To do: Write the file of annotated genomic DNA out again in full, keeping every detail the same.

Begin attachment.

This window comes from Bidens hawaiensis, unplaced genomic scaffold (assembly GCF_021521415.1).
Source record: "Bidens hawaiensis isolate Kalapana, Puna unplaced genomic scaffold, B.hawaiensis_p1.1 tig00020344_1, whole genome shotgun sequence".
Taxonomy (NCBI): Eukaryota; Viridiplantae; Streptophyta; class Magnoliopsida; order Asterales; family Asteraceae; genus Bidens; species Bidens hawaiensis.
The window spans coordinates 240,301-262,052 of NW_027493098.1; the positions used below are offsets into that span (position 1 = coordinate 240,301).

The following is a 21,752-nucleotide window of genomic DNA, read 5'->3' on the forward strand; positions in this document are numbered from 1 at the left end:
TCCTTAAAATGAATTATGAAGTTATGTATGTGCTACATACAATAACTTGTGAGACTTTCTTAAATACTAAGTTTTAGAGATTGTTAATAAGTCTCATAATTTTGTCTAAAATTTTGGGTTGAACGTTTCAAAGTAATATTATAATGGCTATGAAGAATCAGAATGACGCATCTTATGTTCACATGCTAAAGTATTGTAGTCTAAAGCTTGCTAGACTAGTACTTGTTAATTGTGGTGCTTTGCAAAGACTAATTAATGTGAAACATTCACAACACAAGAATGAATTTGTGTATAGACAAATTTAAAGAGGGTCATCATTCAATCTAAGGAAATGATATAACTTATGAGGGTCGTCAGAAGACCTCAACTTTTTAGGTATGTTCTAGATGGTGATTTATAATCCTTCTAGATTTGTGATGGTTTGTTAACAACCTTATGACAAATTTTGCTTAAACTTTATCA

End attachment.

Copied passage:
This window comes from Bidens hawaiensis, unplaced genomic scaffold (assembly GCF_021521415.1).
Source record: "Bidens hawaiensis isolate Kalapana, Puna unplaced genomic scaffold, B.hawaiensis_p1.1 tig00020344_1, whole genome shotgun sequence".
Taxonomy (NCBI): Eukaryota; Viridiplantae; Streptophyta; class Magnoliopsida; order Asterales; family Asteraceae; genus Bidens; species Bidens hawaiensis.
The window spans coordinates 240,301-262,052 of NW_027493098.1; the positions used below are offsets into that span (position 1 = coordinate 240,301).

The following is a 21,752-nucleotide window of genomic DNA, read 5'->3' on the forward strand; positions in this document are numbered from 1 at the left end:
TCCTTAAAATGAATTATGAAGTTATGTATGTGCTACATACAATAACTTGTGAGACTTTCTTAAATACTAAGTTTTAGAGATTGTTAATAAGTCTCATAATTTTGTCTAAAATTTTGGGTTGAACGTTTCAAAGTAATATTATAATGGCTATGAAGAATCAGAATGACGCATCTTATGTTCACATGCTAAAGTATTGTAGTCTAAAGCTTGCTAGACTAGTACTTGTTAATTGTGGTGCTTTGCAAAGACTAATTAATGTGAAACATTCACAACACAAGAATGAATTTGTGTATAGACAAATTTAAAGAGGGTCATCATTCAATCTAAGGAAATGATATAACTTATGAGGGTCGTCAGAAGACCTCAACTTTTTAGGTATGTTCTAGATGGTGATTTATAATCCTTCTAGATTTGTGATGGTTTGTTAACAACCTTATGACAAATTTTGCTTAAACTTTATCA